Treading over to familiar turf, lets see what?s happening at the Salon. In the category of are we worrying about the right thing, we can find a question asking about the differences in memory usage between the subclass and containment relationship between two objects. The answer is: yes of course there is a difference in the amount of memory used to represent each relationship. The real problem is that each of subclass and containment notationally express an important design features. Don't ignore this important distinction for the sake of saving a few bytes of memory.

The question of using importing * was raised once again. Since * is used as a notational convention that does not survive compilation, it has no effect on performance. Having said this, using * can affect readability and hence understandability of source code. For instance, if you import com.mycomp.mypackage.*, others who may have to read the code may not be able to easily understand which classes are being used.

In another thread, the poster found that his GUI performance was less than optimal. He was looking for recommendations which tool to use to help fine tune the application. One response was to compile using the -O option. The bartender stepped in and pointed out that the -O is ignored. Why is -O ignored? Here?s an opinion from the Ant developers list. The JDK 1.3 compiler was completely re-written from scratch. Since Hotspot was included by default in the JDK 1.3, the authors felt no need to add an extra layer of code for optimization purposes. This does not say that this will change in the future.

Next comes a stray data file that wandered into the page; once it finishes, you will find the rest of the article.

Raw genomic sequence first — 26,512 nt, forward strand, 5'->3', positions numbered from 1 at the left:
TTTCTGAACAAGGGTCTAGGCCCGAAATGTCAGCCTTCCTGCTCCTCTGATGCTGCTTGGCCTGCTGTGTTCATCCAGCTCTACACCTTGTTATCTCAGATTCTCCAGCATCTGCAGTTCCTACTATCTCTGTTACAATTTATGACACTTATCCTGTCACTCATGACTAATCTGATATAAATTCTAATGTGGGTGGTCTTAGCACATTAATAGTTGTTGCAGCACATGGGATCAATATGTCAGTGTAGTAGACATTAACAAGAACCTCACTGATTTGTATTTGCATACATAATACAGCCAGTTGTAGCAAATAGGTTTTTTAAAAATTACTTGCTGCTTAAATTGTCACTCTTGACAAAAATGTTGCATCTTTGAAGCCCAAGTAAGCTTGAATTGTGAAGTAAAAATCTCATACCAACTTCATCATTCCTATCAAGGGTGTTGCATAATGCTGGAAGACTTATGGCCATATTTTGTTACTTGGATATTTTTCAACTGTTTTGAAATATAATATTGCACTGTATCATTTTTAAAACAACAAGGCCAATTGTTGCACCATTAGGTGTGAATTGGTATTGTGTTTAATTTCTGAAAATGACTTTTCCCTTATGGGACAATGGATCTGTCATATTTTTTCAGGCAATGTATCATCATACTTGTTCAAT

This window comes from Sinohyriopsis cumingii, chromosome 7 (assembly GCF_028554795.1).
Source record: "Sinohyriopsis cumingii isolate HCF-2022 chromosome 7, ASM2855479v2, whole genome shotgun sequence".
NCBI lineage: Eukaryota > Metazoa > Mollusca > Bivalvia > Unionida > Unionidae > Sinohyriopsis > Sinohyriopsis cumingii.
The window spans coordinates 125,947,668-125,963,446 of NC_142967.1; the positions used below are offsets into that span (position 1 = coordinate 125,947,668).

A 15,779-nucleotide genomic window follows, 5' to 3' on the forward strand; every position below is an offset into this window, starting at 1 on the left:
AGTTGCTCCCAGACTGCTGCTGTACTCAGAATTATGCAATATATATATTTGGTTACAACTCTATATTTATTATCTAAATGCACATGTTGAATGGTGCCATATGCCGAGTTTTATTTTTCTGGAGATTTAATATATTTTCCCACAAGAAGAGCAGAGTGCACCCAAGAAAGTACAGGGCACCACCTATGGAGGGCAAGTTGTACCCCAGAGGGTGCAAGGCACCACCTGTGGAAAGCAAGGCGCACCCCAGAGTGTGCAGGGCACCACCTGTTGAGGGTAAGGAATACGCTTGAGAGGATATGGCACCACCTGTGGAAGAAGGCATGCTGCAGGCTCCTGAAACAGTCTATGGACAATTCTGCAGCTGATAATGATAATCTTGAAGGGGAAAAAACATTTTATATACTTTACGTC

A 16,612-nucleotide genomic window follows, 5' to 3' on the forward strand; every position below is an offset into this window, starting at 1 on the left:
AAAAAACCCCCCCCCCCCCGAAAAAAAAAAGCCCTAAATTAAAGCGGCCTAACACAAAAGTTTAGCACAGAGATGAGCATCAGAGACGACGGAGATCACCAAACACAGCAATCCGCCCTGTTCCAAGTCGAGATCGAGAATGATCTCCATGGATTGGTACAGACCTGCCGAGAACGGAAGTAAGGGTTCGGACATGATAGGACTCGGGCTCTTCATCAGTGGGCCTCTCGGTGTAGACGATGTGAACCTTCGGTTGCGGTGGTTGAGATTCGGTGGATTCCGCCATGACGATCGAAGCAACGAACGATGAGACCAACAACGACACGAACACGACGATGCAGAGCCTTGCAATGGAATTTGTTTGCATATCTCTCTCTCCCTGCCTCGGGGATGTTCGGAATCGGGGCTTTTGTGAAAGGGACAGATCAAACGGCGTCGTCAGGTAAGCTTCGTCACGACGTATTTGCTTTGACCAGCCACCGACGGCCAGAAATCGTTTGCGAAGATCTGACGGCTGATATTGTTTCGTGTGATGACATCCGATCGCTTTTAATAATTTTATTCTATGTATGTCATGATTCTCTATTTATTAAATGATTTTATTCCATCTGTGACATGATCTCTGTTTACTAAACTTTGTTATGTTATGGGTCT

Moving on to we find an interesting thread where WORA seems to break down which results in a performance problem for our gaming friends. The story starts when a gamer comments that he cannot use the keyboard because the key press appears to be broken in Linux. Further discussion leads to the discovery that it may not be a problem with the VM but the behavior is typical to the way Linux functions. The VM must rely on the OS to provide it with key events. Of course, this behavior is specific to each platform. In the end, there is a suggested work around. This does point out the importance of testing your application on all intended target platforms.

The Server Side